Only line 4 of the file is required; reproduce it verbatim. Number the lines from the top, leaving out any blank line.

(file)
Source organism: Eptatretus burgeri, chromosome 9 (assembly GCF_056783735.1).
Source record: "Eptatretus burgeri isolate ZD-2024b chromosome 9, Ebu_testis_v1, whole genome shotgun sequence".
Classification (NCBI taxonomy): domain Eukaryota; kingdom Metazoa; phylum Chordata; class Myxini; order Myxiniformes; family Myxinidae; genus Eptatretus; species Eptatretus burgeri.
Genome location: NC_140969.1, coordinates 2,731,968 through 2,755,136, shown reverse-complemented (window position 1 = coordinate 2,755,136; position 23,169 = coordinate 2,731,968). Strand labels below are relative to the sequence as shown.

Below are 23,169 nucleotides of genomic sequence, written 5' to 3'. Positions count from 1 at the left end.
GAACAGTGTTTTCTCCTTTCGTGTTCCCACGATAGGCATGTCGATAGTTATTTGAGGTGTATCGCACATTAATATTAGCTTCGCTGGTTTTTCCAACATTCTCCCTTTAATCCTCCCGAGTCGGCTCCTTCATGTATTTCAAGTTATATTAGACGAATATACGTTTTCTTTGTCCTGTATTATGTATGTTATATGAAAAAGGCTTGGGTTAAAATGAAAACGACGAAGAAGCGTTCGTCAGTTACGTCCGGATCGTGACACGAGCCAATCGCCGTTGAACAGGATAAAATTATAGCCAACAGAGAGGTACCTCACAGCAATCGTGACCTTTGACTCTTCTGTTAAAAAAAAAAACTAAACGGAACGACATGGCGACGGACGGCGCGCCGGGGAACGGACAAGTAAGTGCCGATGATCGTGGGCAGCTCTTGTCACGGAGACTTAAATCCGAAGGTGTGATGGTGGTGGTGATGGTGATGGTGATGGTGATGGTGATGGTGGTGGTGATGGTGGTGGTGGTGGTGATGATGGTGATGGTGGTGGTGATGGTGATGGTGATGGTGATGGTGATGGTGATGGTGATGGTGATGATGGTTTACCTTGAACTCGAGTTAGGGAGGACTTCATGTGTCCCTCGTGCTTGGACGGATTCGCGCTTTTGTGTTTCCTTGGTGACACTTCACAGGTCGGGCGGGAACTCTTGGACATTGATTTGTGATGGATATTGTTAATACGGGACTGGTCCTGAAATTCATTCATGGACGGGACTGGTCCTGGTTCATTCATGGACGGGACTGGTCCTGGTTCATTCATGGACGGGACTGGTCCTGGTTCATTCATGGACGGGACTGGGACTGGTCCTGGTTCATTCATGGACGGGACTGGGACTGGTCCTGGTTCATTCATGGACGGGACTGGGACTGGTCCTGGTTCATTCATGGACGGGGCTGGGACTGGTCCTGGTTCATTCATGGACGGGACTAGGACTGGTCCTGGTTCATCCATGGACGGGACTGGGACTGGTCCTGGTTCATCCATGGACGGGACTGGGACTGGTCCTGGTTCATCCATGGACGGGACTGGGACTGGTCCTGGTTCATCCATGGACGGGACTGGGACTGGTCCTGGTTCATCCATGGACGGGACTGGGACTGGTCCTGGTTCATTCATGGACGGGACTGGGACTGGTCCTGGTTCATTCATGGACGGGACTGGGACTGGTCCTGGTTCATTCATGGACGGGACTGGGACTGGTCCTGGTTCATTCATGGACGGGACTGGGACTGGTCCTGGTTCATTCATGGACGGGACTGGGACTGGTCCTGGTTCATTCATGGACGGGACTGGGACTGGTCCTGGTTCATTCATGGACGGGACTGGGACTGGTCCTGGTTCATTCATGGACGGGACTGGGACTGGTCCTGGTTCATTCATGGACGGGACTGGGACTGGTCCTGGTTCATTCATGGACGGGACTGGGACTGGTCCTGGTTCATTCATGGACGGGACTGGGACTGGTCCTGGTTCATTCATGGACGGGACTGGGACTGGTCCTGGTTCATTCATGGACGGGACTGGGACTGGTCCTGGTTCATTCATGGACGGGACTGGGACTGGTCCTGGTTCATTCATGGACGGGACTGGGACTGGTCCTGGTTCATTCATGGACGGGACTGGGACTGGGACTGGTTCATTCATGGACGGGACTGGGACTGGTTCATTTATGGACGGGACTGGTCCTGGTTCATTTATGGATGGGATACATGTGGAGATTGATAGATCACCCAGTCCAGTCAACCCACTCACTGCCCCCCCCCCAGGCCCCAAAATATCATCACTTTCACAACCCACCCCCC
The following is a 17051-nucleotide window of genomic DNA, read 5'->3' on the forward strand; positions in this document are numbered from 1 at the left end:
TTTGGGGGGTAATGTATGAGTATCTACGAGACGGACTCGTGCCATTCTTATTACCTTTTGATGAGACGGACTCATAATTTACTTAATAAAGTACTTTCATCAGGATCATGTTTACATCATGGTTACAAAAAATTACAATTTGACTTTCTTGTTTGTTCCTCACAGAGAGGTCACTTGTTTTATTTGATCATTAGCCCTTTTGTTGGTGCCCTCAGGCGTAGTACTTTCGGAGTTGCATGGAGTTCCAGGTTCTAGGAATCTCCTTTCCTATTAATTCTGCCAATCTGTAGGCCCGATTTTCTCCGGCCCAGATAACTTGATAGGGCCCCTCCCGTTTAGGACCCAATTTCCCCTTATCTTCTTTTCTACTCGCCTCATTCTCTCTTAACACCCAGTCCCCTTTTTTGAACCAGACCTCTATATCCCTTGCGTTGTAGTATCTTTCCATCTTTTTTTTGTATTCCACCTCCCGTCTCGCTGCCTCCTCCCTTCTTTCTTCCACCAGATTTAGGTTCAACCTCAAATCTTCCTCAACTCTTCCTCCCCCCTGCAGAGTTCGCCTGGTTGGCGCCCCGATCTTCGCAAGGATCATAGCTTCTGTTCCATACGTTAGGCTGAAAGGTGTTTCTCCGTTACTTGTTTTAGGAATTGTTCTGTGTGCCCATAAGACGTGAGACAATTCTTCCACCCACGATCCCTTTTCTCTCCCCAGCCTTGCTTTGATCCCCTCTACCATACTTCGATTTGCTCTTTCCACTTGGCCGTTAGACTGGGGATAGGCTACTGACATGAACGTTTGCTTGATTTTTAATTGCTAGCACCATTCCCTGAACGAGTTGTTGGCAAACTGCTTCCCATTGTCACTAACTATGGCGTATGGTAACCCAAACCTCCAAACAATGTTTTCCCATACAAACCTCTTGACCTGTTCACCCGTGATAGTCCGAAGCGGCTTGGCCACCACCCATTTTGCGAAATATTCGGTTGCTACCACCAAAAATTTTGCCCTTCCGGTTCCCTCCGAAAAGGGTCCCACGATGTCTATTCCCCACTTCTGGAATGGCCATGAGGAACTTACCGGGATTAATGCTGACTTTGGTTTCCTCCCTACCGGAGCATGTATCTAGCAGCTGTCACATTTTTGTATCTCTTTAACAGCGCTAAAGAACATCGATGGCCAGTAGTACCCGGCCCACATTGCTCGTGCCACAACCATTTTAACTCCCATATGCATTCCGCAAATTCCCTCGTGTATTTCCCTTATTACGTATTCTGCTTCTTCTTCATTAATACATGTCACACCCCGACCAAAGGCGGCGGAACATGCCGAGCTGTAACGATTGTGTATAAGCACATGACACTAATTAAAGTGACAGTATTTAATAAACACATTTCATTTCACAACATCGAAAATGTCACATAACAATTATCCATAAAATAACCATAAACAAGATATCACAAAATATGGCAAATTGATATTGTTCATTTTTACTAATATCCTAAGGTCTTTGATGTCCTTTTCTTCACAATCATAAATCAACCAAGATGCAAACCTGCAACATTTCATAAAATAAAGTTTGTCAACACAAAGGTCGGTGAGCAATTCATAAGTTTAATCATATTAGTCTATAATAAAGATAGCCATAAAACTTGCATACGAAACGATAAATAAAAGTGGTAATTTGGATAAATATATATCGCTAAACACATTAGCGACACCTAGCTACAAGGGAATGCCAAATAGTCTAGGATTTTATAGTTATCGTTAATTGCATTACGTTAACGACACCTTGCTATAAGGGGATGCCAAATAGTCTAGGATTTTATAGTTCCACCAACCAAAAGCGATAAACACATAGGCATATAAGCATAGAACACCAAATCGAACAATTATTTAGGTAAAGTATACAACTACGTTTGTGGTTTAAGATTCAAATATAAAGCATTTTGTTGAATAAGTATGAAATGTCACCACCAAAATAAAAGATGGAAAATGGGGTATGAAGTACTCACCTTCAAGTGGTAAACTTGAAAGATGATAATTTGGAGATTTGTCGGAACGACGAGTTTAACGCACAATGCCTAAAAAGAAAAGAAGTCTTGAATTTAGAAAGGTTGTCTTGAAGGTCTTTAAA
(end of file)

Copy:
Genome location: NC_140969.1, coordinates 2,731,968 through 2,755,136, shown reverse-complemented (window position 1 = coordinate 2,755,136; position 23,169 = coordinate 2,731,968). Strand labels below are relative to the sequence as shown.